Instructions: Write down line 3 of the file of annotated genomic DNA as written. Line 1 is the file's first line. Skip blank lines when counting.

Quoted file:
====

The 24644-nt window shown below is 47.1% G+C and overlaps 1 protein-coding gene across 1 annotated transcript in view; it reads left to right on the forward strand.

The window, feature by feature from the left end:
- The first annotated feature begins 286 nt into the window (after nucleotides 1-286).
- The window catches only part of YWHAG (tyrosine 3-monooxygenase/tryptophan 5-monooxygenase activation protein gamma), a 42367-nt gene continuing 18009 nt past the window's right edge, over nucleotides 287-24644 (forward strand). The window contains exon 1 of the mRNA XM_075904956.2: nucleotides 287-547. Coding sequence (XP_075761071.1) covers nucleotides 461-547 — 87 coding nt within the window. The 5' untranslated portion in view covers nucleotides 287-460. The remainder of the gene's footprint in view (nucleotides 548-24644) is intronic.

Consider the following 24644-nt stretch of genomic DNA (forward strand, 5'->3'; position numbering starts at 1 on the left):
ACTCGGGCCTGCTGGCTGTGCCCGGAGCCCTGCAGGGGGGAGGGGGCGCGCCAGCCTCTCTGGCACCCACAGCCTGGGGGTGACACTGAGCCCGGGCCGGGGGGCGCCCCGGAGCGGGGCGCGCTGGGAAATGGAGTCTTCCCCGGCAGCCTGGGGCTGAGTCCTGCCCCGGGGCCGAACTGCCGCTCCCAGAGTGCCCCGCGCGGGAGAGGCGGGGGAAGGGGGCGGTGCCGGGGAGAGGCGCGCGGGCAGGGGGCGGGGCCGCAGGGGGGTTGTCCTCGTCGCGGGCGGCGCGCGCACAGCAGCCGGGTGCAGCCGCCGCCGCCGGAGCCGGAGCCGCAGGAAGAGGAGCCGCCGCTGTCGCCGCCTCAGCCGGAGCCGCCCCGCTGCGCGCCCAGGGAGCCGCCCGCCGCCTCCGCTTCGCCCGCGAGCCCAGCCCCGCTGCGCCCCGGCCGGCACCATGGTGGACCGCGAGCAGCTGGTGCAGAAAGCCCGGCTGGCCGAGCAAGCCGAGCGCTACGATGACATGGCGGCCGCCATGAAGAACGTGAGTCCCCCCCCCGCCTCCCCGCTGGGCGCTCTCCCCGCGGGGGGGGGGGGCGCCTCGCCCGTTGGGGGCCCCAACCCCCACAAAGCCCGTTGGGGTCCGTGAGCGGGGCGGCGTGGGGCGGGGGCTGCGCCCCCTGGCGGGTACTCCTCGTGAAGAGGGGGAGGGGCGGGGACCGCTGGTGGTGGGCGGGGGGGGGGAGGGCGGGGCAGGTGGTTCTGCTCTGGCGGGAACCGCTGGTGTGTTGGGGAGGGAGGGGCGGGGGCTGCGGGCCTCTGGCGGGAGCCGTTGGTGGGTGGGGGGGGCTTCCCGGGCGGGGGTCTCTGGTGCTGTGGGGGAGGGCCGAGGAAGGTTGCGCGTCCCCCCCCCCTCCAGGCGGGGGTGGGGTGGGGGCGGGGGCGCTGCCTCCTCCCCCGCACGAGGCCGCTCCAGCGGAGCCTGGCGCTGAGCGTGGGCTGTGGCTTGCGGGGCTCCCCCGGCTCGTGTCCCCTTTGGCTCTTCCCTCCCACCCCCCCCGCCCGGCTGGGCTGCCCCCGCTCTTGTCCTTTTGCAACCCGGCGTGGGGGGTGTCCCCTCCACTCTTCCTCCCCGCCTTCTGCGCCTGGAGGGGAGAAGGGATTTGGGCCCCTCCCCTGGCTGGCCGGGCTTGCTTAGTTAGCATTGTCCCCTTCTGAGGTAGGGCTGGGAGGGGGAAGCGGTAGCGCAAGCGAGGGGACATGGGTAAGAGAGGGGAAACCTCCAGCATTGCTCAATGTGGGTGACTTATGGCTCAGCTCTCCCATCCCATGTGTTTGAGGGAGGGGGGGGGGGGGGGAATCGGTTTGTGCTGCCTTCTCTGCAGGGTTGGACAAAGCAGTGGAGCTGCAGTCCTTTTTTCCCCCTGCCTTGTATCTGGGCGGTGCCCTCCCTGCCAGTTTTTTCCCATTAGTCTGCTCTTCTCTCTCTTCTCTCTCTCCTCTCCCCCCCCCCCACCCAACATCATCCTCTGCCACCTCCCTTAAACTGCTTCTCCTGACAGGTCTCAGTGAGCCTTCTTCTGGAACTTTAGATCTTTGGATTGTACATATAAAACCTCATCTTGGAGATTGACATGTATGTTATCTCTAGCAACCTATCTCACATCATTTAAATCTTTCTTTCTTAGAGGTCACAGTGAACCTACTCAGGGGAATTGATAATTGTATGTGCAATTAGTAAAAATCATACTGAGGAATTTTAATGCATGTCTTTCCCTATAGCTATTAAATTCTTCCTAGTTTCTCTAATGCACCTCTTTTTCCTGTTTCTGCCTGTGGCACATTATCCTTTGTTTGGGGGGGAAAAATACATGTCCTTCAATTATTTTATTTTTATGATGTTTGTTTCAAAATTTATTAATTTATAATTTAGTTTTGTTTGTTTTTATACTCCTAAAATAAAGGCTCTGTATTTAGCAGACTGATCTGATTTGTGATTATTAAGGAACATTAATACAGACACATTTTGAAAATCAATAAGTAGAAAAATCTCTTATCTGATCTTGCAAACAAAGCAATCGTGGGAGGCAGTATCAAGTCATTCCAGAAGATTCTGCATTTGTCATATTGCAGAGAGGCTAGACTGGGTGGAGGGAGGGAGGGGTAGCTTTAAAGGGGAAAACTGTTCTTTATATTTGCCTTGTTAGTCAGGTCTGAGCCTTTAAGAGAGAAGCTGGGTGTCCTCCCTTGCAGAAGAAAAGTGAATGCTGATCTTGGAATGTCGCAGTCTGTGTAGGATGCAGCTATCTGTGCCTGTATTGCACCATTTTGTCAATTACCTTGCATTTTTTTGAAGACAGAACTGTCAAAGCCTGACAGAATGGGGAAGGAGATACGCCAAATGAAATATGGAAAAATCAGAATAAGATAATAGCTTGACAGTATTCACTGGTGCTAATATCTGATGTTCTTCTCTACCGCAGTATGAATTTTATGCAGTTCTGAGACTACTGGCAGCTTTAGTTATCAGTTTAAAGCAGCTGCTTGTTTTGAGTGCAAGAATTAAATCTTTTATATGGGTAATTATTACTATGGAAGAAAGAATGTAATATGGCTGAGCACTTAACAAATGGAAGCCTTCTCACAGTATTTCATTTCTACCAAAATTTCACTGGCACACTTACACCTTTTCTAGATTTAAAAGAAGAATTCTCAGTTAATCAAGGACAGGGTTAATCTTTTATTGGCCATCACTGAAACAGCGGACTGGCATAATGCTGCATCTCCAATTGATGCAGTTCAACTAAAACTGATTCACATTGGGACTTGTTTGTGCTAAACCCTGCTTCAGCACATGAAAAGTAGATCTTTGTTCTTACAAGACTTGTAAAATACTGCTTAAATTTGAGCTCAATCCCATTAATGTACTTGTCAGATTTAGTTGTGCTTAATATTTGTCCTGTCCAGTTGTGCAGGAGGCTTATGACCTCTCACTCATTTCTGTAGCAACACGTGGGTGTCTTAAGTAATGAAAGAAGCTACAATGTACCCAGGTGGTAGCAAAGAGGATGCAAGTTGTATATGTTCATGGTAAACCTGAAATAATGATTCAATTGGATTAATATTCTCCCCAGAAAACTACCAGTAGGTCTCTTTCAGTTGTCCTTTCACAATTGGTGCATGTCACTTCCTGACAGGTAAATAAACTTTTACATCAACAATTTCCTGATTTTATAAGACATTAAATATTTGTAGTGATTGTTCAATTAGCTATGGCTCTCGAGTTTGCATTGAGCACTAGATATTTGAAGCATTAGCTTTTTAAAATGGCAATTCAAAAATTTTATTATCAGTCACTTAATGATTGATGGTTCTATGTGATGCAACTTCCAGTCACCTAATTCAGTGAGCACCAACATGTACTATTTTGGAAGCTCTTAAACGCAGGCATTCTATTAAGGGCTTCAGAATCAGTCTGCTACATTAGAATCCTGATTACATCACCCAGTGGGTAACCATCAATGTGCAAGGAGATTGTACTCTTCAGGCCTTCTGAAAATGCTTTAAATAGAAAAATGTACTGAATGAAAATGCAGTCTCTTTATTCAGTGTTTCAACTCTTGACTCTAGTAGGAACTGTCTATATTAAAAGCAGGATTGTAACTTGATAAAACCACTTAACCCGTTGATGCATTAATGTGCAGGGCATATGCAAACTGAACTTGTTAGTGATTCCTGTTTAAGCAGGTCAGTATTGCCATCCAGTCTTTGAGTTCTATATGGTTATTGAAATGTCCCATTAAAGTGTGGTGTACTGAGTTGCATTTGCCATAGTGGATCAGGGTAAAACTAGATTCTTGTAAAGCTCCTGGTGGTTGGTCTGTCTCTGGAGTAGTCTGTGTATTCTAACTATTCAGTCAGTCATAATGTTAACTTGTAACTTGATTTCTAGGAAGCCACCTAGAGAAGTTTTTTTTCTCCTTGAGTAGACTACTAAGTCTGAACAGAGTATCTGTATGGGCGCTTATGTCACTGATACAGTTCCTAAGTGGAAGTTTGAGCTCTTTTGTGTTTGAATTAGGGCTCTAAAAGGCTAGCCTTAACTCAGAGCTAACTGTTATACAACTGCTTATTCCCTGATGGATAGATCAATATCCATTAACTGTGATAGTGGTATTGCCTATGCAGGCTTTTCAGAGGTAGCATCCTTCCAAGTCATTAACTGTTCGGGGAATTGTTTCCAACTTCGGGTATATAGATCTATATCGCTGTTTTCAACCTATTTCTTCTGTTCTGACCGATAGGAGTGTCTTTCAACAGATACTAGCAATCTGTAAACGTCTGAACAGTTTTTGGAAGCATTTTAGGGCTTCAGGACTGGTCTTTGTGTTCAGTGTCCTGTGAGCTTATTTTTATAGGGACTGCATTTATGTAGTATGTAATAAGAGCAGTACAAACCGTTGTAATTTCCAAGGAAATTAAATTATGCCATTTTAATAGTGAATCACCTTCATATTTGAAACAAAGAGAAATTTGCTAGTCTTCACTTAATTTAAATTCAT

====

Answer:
- The first annotated feature begins 286 nt into the window (after nucleotides 1-286).